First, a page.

English Literature

By P Baburaj Senior Lecturer Dept. of English Sherubtse College, Bhutan MAC FLECKNOE – John Dryden In Restoration period, in 1660 was a nation divided against itself.

The plague of 1665- 70,000 people died in London alone. In September 1666- The Great fire of London. 13, 000 houses destroyed.

Best services for writing your paper according to Trustpilot

Premium Partner
From $18.00 per page
4,8 / 5
4,80
Writers Experience
4,80
Delivery
4,90
Support
4,70
Price
Recommended Service
From $13.90 per page
4,6 / 5
4,70
Writers Experience
4,70
Delivery
4,60
Support
4,60
Price
From $20.00 per page
4,5 / 5
4,80
Writers Experience
4,50
Delivery
4,40
Support
4,10
Price
* All Partners were chosen among 50+ writing services by our Customer Satisfaction Team

As mentioned England was in bad condition. The literature of the period was influenced by the writings of the classical poets such as Virgil, Horace, and Ovid. They tend to return Classical Period.The restoration Period was marked by an advance in colonization and overseas trade, by Dutch wars, by the great plague and the great fire of London, by the Whig and Tory parties and by the Popish plot.

Mock? heroic, written in an ironically grand style that is comically incongruous with the ‘low’ or trivial subject treated. This adjective is commonly applied to mock epics, but serves also for works or parts of works using the same comic method in various forms other than that of the full? cale mock? epic poem. Heroic couplet is a traditional form for English poetry, commonly used for epic and narrative poetry. It refers to poems constructed from sequence of rhyming pairs of iambic pentameter lines. The rhyme is always masculine used in the heroic couplet first pioneered by Geoffrey Chaucer in the Legend Of Good Women and The Canterbury Tales. Chaucer is also widely credited with first extensive use of iambic pentameter. The mock heroic style was popular in the Post-Restoration.MacFlecknoe” traces its “hero’s rise to stupidity in verse deliberately mimicking the style of and alluding to the Aeneid and other epics.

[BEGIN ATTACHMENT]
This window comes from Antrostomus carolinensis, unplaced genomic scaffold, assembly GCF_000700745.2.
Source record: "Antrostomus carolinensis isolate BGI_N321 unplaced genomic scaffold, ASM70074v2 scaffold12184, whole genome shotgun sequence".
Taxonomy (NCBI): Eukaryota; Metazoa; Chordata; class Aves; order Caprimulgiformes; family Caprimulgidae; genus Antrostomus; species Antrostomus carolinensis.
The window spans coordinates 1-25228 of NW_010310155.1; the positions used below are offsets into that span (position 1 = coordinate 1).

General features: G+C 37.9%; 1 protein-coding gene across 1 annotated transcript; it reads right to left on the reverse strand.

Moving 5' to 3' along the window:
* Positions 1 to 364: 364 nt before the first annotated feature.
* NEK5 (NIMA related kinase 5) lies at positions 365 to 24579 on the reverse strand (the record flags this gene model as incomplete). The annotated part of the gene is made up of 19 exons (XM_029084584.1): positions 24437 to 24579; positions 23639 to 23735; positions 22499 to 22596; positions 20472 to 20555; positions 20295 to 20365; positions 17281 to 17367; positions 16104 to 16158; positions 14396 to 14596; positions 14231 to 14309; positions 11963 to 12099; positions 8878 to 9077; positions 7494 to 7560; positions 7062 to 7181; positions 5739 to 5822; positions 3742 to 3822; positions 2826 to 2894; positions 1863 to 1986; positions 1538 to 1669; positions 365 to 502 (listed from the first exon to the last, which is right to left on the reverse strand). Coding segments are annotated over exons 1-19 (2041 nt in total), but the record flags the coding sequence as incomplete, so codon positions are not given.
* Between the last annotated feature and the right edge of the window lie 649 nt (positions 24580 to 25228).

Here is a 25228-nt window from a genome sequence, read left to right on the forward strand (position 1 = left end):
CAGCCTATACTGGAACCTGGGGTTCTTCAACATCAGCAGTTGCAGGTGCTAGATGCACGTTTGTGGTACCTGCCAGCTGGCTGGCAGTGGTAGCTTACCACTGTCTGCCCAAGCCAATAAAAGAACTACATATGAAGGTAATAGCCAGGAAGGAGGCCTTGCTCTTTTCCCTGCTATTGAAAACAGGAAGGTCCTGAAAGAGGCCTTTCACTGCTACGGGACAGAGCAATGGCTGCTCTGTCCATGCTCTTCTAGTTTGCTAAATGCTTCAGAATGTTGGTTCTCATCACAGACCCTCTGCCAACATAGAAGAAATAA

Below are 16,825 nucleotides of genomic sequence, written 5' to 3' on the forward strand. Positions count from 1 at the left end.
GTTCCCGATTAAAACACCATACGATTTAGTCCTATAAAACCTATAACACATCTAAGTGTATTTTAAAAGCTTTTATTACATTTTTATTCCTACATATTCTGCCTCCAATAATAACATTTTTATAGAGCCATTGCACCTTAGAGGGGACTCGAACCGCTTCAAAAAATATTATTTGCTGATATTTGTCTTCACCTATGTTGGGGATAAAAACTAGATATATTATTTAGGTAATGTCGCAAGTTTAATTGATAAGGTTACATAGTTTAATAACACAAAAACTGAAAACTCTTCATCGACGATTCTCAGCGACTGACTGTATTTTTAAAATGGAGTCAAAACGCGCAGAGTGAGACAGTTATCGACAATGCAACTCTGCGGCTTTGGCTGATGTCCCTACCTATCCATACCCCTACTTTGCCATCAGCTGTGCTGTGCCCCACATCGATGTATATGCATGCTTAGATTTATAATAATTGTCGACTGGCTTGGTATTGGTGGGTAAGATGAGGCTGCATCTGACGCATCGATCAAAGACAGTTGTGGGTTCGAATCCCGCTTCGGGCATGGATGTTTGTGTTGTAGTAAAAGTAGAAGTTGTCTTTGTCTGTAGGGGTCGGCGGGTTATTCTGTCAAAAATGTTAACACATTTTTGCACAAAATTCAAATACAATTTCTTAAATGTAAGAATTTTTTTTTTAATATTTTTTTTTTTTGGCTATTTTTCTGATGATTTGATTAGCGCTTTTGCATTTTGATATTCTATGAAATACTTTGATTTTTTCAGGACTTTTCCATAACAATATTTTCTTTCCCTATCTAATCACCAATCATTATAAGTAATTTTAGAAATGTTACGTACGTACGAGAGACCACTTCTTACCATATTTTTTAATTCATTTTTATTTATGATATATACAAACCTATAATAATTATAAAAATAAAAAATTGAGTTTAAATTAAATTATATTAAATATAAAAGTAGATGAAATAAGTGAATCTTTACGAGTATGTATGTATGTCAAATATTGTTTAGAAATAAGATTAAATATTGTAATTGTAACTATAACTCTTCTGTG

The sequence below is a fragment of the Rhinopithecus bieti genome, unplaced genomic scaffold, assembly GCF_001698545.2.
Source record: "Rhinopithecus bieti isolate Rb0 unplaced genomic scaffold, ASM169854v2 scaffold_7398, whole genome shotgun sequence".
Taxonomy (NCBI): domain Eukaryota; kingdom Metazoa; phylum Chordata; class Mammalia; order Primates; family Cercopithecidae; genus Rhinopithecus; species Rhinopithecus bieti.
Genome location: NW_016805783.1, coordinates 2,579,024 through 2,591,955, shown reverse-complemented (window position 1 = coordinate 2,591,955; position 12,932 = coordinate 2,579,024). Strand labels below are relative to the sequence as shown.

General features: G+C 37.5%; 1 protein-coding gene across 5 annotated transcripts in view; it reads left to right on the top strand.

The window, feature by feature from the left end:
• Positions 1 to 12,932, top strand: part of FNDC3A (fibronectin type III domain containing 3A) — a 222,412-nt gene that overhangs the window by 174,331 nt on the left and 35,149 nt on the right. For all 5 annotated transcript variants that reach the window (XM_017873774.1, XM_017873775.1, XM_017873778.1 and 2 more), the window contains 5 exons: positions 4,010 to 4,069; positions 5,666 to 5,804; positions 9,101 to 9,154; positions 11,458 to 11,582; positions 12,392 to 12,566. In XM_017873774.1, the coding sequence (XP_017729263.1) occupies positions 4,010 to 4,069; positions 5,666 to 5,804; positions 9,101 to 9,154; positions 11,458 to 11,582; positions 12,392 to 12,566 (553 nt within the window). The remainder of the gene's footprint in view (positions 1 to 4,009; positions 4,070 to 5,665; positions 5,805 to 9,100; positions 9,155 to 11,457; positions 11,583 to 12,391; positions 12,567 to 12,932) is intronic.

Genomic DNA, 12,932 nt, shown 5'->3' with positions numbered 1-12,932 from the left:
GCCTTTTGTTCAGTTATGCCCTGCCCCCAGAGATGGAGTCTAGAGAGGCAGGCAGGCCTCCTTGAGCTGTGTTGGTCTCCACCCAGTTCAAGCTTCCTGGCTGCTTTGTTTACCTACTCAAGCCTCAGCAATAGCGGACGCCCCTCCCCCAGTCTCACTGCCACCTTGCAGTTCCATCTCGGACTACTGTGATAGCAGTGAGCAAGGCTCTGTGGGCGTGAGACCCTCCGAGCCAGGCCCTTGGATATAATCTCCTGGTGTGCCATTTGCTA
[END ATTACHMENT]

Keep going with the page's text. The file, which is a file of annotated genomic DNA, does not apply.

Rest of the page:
Like the Odyssey, it starts in a kind of Olympus, only it’s the realm of Nonsense, until recently ruled by Flecknoe. The dying king of dullness searches for a successor and, by virtue of his vices (as it were) MacFlecknoe (Shadwell) gets the nod. The rest of the poem develops by a pattern of mock praise of poetic vices wherein “success” is failure and the slightest deviation from the stultifying norm is a clear sign that somebody’s got poetic talent. MacFlecknoe” is the mocking Scottish form for “son-of-Flecknoe,” and the character stands for Thomas Shadwell, whose pretention to be taken for the inheritor of Ben Jonson’s poetic tradition Dryden skewers by making him the son of Richard Flecknoe, a poet even Shadwell would see was d ull. Other characters represent contemporary or recent poets (Heywood, Decker, Shirley, Fletcher), or they are allegorical, part of the epic “machinery of the gods” by which Dryden mocks Shadwell, making him inherit the throne of Nonesense. John Dryden’s “Mac Flecknoe” – is a poem in the mock-heroic tradition.Written in about 1678, “Mac Flecknoe” is the outcome of a series of disagreements between Thomas Shadwell and Dryden. Their quarrel blossomed from the following disagreements: “1) their different estimates of the genius of Ben Jonson, 2) the preference of Dryden for comedy of wit and repartee and of Shadwell, the chief disciple of Jonson, for humors comedy, 3) a sharp disagreement over the true purpose of comedy, 4) contention over the value of rhymed plays, and 5) plagiarism.

Flecknoe comprehends that it is time for his departure as he has for long reigned over the realms of dullness beginning his tenure like Augustus at an early age.The first two lines are an ostentatious platitude on the transience of Life; how Fate eventually wins over the former. The only common aspect between Flecknoe and Augustus was that both of them began to rule young; the insignificance of Flecknoe is contrasted against the huge stature of Augustus, in keeping with the mock -heroic tradition.